The first stone circle to be found on Dartmoor for more than a century fits with the pattern of a ‘sacred’ arc of stones found along the north-eastern edge of the National Park, as identified by archaeologists who say the relics delineate the level of arranging and contacts among at the communities at the site somewhere around 4,000 and 5,000 years prior.
Set 525 meters above sea level, the most elevated stone circle in southern England is the second biggest on Dartmoor, reaching out to a diameter measurement of 34 meters with all-encompassing perspectives. Comprising of 30 recumbent stones and one lying in a hole simply outside the formation, the upright circle would’ve been ‘very impressive’, overwhelming the landscape and looking like the Grey Wethers double stone circle, nearby Fernworthy Forest.
“Some preliminary radiocarbon dating has already taken place on soil samples taken from directly beneath two of the stones,” as per Jane Marchand, a Senior Archaeologist for the Dartmoor National Park, who has been studying a circle recognized by a geophysical survey carried out in an undertaking investigating the historical backdrop of one of Britain’s most marvelous archaeological areas.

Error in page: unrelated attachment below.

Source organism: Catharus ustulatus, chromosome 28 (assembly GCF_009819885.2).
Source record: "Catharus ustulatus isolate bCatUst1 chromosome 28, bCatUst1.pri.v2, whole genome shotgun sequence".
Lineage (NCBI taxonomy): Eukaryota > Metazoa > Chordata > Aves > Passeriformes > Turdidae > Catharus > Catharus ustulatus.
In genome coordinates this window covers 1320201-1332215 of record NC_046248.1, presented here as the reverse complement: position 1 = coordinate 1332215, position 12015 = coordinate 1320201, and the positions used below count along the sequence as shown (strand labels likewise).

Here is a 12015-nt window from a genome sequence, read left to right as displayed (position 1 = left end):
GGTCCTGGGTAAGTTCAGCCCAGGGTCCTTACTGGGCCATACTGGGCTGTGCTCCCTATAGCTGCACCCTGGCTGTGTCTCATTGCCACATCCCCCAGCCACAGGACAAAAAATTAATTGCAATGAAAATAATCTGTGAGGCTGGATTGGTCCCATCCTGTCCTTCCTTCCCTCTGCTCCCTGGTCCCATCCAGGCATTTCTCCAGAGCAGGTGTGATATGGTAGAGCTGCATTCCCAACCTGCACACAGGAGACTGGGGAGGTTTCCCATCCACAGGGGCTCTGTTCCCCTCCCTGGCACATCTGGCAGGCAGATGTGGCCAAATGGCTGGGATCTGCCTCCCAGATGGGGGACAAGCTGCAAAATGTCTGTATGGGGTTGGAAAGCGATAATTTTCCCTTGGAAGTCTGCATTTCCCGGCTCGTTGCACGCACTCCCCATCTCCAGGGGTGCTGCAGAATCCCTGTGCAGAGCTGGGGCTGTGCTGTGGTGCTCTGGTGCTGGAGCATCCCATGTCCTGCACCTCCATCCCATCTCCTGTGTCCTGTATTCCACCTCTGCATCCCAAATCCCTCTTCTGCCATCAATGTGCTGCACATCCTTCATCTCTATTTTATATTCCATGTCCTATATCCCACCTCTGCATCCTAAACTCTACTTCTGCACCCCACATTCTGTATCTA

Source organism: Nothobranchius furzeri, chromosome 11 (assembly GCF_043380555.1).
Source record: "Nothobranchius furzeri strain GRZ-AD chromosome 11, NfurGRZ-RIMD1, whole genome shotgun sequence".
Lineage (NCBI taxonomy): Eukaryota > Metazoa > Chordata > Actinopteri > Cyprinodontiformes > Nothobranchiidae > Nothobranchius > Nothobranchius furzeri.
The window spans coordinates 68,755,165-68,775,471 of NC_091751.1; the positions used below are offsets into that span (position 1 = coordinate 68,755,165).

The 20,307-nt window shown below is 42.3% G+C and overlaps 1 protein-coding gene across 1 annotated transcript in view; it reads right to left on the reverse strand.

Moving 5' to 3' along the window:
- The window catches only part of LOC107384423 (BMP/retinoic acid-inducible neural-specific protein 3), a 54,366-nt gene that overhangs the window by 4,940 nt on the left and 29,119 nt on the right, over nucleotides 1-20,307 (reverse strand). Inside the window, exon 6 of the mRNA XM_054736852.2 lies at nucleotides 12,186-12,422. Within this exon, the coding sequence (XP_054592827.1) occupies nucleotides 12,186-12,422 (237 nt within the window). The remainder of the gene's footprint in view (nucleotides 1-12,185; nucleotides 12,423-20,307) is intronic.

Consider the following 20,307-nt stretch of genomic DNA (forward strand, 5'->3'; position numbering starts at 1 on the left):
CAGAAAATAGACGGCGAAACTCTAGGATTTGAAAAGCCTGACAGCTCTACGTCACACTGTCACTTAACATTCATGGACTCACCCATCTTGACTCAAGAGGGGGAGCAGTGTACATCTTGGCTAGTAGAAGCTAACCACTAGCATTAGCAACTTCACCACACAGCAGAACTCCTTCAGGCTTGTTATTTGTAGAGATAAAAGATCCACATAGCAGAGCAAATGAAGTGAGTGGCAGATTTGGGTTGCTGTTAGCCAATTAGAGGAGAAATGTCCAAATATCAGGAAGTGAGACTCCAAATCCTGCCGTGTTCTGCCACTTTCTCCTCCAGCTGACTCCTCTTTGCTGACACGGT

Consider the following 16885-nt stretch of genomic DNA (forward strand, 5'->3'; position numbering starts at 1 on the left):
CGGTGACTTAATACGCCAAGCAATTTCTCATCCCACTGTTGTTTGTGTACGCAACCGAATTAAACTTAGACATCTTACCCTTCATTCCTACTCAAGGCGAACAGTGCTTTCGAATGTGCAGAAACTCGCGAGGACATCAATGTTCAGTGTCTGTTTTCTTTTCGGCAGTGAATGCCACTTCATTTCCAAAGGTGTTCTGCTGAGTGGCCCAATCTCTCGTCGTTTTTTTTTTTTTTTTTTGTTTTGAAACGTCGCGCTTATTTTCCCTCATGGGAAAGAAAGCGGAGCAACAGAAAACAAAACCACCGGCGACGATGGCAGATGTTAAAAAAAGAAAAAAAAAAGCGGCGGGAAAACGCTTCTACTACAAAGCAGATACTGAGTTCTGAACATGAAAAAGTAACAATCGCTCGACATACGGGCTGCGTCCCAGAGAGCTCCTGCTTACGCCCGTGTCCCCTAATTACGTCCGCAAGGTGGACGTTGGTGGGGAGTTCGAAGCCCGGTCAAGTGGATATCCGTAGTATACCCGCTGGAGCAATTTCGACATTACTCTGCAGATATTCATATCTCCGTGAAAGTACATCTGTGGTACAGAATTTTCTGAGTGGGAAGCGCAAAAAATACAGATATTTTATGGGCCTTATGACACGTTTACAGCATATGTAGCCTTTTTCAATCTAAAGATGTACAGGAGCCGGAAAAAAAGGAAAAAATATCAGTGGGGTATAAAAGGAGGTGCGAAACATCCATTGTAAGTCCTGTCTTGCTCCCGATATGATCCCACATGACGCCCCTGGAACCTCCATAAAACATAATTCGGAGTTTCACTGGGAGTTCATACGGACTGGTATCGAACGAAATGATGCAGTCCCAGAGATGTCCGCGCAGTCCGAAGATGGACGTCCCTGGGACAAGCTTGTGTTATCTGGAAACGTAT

“These are the first radiocarbon determinations from a Dartmoor stone circle. The dates have produced very similar results and calibrate to the end of the third millennium BC, 4000 years ago. This indicates the date by which the stones had fallen.”
“Its discovery is providing an opportunity for investigation using the very latest archaeological, scientific methods to provide long-awaited insights into the chronology, construction and the purpose of these most elusive and iconic of Dartmoor’s prehistoric monuments.”
The uniformly-sized stones are thought to have been painstakingly looked over Sittaford Tor amid the Neolithic or early Bronze Age. The early results have uncovered a wide ditch running in a straight manner just past the eastern side of the circle.